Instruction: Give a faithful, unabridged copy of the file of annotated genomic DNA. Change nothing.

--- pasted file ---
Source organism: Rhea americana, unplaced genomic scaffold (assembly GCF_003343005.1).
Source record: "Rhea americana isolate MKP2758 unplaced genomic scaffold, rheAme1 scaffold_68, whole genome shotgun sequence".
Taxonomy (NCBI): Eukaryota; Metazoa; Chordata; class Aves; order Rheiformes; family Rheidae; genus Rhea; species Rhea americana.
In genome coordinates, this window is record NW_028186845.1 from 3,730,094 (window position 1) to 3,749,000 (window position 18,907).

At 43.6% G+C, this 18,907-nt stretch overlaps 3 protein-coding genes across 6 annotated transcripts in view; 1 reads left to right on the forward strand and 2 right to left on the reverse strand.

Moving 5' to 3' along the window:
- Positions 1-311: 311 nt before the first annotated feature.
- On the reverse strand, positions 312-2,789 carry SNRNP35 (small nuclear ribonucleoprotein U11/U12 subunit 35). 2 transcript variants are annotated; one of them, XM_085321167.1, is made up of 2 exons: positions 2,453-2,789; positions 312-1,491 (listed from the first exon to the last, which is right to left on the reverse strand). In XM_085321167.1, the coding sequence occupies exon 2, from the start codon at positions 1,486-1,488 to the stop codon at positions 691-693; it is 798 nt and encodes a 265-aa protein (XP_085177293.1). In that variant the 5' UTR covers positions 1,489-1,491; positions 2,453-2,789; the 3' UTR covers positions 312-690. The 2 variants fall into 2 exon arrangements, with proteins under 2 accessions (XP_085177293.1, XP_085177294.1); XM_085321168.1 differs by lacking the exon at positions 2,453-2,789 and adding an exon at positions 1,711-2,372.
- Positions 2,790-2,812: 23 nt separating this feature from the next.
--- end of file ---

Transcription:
Source organism: Rhea americana, unplaced genomic scaffold (assembly GCF_003343005.1).
Source record: "Rhea americana isolate MKP2758 unplaced genomic scaffold, rheAme1 scaffold_68, whole genome shotgun sequence".
Taxonomy (NCBI): Eukaryota; Metazoa; Chordata; class Aves; order Rheiformes; family Rheidae; genus Rhea; species Rhea americana.
In genome coordinates, this window is record NW_028186845.1 from 3,730,094 (window position 1) to 3,749,000 (window position 18,907).

At 43.6% G+C, this 18,907-nt stretch overlaps 3 protein-coding genes across 6 annotated transcripts in view; 1 reads left to right on the forward strand and 2 right to left on the reverse strand.

Moving 5' to 3' along the window:
- Positions 1-311: 311 nt before the first annotated feature.
- On the reverse strand, positions 312-2,789 carry SNRNP35 (small nuclear ribonucleoprotein U11/U12 subunit 35). 2 transcript variants are annotated; one of them, XM_085321167.1, is made up of 2 exons: positions 2,453-2,789; positions 312-1,491 (listed from the first exon to the last, which is right to left on the reverse strand). In XM_085321167.1, the coding sequence occupies exon 2, from the start codon at positions 1,486-1,488 to the stop codon at positions 691-693; it is 798 nt and encodes a 265-aa protein (XP_085177293.1). In that variant the 5' UTR covers positions 1,489-1,491; positions 2,453-2,789; the 3' UTR covers positions 312-690. The 2 variants fall into 2 exon arrangements, with proteins under 2 accessions (XP_085177293.1, XP_085177294.1); XM_085321168.1 differs by lacking the exon at positions 2,453-2,789 and adding an exon at positions 1,711-2,372.
- Positions 2,790-2,812: 23 nt separating this feature from the next.